In 1833, an act of Parliament allowed the architect John Soane, an inspired interpreter of classical forms, to leave his London townhouse to the public. Since then, Sir John Soane’s Museum has had many directors, including Tim Knox, who began a major renovation project that will open more rooms to the public. Knox’s successor, Abraham Thomas, 36, took the helm last December, and is as comfortable talking about 21st-century architecture as he is about Soane (who lived from 1757 to 1837). Before coming to the Soane, Thomas was curator of designs at the Victoria and Albert Museum, where he mounted a 2012 show on Thomas Heatherwick and the 2010 exhibition 1:1—Architects Build Small Spaces, which included installations by Sou Fujimoto and Rural Studio. At the Soane Museum, in Lincoln’s Inn Fields, Thomas pointed to examples of Soane’s inventiveness while talking about his own plans for the museum, which receives more than 100,000 visitors a year.
What would Soane, who couldn’t have been more citified, have made of the Rural Studio?
He would have admired that the studio takes architectural education very seriously. His own practice was influenced by the teaching he did at the Royal Academy; at the same time, the lecture drawings he presented there often depicted his own projects. And he’d offer up his house and collection to students the day before and the day after his lectures.
Can you name some contemporary architects and designers with connections to Soane?
One practice that I particularly enjoy is Grafton Architects, which created a project for the Royal Academy of Art’s Sensing Spaces exhibition earlier this year that was directly inspired by Soane. And Thomas Heatherwick, whose work ranges from the smallest object through to urban planning. When you walk around the Soane museum, you really get a sense of the conscious decision he made to work at all scales.
Your predecessors have shown work by Zaha Hadid, Frank Gehry, and Daniel Libeskind here. Will you continue to display contemporary architecture?
We will, and we would also like to engage with younger, emerging architects too, and to engage in a deeper way with architecture schools and students.
What would Soane be doing if he were alive?
I think he would be rather like Heatherwick, looking at city-making. A famous project of his, which was never realized, was a grand processional route through London linking Windsor all the way through to Westminster, including a series of triumphal arches. And the Bank of England, really a whole complex, was Soane’s 45-year experiment with urbanism.
What’s contemporary about Soane’s work?
Throughout the house you see architectural experiments involving the articulation of space through light and shadow, the use of reflective surfaces—there are more than 100 mirrors in the breakfast room alone—and framing devices, whether they’re apertures or doorways. It’s eternally inventive and provocative.
The world is getting more crowded. Are there lessons in Soane’s work for using space?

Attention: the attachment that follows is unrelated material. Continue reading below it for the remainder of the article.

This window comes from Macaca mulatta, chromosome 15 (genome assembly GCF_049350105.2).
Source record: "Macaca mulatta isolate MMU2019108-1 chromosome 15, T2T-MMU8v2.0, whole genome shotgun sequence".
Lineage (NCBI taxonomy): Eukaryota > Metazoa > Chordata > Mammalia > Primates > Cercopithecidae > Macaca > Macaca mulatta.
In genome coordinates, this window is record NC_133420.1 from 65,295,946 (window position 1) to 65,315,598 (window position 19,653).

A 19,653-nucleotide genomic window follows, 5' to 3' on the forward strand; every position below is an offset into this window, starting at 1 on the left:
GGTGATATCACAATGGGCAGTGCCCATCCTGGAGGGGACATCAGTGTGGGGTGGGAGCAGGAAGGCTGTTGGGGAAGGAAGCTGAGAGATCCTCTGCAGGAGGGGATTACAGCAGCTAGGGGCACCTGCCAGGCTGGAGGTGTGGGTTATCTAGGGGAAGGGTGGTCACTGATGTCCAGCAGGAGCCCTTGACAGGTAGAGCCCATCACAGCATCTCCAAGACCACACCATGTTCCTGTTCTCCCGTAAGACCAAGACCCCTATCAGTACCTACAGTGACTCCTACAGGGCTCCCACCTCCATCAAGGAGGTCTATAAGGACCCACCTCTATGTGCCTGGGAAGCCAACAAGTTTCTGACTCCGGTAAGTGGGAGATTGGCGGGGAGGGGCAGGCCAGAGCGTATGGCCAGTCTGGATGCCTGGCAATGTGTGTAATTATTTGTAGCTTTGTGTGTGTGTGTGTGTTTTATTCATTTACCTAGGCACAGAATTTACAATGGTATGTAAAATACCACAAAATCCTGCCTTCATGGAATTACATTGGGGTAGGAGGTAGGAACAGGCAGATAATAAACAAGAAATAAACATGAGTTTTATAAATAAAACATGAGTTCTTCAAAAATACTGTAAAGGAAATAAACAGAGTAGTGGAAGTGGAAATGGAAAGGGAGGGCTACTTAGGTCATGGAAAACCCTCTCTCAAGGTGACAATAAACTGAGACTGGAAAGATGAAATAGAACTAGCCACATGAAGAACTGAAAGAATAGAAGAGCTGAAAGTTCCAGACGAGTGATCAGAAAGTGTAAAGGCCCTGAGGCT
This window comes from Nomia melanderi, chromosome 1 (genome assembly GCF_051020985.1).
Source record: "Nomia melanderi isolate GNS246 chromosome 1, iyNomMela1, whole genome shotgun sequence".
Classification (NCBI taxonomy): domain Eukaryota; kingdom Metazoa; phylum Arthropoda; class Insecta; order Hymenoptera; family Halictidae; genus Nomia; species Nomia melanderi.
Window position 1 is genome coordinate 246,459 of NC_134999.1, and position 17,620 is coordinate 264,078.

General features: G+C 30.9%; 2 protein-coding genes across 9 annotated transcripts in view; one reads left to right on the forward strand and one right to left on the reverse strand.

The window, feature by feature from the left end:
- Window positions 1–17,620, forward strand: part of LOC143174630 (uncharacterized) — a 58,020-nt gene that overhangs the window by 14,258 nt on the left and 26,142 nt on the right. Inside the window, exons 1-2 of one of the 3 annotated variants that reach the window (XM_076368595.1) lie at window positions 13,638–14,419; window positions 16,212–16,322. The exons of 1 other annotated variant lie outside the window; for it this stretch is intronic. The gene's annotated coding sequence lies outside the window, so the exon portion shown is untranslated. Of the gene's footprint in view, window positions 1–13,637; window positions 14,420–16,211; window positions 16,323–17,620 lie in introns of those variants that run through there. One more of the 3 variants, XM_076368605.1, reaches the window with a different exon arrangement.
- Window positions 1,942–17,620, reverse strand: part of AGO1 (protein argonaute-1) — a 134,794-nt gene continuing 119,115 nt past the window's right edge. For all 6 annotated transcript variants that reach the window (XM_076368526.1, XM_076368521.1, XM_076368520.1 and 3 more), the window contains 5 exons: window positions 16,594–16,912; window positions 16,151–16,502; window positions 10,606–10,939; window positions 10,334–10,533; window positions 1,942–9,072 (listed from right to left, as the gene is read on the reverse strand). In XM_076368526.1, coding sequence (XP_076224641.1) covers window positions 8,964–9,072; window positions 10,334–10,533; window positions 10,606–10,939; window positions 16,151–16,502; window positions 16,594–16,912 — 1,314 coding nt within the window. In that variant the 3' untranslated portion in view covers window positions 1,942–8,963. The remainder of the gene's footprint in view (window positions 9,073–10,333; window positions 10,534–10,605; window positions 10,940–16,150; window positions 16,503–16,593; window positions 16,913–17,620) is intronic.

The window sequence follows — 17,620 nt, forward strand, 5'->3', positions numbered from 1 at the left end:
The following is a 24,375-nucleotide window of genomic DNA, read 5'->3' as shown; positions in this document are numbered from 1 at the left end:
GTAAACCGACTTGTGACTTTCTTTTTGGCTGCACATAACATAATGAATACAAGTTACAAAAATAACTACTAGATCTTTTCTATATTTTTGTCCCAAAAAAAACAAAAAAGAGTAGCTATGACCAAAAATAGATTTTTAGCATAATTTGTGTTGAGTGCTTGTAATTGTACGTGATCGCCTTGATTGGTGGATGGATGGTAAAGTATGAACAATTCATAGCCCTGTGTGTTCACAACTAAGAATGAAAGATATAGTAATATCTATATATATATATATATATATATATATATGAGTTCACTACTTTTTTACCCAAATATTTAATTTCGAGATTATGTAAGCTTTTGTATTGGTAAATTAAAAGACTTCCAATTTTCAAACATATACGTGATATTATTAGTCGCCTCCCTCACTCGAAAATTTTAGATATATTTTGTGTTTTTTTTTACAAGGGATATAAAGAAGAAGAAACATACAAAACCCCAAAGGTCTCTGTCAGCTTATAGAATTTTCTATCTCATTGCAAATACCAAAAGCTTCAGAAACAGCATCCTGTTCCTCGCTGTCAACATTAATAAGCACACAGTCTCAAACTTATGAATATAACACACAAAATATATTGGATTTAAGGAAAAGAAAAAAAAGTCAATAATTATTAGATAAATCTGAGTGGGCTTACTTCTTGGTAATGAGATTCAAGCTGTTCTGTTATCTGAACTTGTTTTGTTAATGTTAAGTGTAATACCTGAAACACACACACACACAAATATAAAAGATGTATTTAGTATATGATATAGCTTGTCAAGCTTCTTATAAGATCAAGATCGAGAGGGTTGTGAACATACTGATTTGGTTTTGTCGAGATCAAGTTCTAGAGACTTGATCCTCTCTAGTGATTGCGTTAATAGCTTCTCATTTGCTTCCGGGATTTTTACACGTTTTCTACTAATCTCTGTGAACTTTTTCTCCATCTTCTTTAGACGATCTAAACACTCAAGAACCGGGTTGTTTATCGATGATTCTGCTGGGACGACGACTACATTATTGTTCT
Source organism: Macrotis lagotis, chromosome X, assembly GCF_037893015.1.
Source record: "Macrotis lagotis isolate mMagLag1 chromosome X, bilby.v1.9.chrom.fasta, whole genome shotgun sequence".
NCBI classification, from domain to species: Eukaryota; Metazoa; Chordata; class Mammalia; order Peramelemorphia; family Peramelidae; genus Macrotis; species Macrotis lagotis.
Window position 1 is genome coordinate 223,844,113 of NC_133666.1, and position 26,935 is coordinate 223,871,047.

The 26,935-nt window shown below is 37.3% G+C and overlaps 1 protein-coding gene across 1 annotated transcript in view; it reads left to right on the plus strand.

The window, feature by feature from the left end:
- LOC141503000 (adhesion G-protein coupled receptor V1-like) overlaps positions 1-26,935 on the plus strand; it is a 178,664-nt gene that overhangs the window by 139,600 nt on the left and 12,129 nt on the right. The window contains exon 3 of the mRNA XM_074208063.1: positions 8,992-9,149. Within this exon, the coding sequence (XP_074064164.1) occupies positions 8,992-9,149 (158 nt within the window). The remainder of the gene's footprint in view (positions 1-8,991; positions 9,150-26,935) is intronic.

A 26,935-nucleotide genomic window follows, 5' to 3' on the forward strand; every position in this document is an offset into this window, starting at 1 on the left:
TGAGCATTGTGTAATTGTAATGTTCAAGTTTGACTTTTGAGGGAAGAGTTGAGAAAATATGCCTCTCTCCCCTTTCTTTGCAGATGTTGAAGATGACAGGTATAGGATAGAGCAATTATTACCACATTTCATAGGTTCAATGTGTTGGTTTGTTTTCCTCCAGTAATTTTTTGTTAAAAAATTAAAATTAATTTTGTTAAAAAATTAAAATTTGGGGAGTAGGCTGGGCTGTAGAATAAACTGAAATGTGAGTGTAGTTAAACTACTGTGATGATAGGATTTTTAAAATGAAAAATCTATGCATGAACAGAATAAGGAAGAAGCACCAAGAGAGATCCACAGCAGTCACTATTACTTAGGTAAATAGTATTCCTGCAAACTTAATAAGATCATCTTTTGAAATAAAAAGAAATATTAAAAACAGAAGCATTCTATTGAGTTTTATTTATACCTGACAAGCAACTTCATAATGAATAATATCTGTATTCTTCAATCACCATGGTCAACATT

In the picture room, he presents 118 paintings in a very small space, showing how to use every available surface, including the backs of hinged panels. Even after all these years, it comes across as very radical.
Soane is often cited as an influence by postmodernists. Aren’t modernists also in his debt?
The postmodernists make some valid points, but Soane is a resource for the generations that have followed—young architects like David Kohn, who designed A Room for London [with Fiona Banner], which sits on top of the Queen Elizabeth Hall. Much of it is a tribute to Soane. I don’t like seeing Soane pigeonholed.
How will you broaden the museum’s appeal?
There are particular areas of the collection that allow us to engage with the world of contemporary architecture. Next spring we’re going to open Soane’s original model room. We are going to present 40 models, ranging from fully realized client presentation models to fascinating engineering models, exactly as he presented them, on his own three-level stand. Having this collection allows us to think about the ways models are used in contemporary practice. And in 2016, as part of our big refurbishment project, we will open a new project gallery, an agile space where we can have a faster turnaround for exhibitions. I’m keen on the museum becoming a space of debate and discussion again.
You showed me a model by Richard Rogers. What does it represent for the Soane?
It is a model for a weekend house, designed for Lord and Lady Rogers for an estate in Buckinghamshire. The idea was, you could close it up during the week, so there are flaps that go up and down. We have it next to a rare example of a client model by Soane, ofnTyringham Hall, which can come apart. You can take off the roof and take out the rooms; there’s a performative aspect to it. That’s the type of dialogue I’d like to explore in future programming.
The Soane Museum already has more than 100,000 visitors a year. Are you sure you want publicity?
To preserve the special experience of going through a domestic space, we hope to develop audiences through research collaborations, touring exhibitions, lecture programs at other venues, and programs on the Internet. The last thing we want is to ruin the experience by funneling thousands more visitors a year through the house.
How important are U.S. supporters to the Soane?
Very important. We have a foundation in New York. At our annual gala in September, we’ll be honoring David Adjaye and Phyllis Lambert. I have been fascinated with Adjaye’s museums and libraries—very appropriate topics for the Soane—and Lambert’s work at the Canadian Centre for Architecture, which, like the Soane, has an extremely important collection of drawings and models.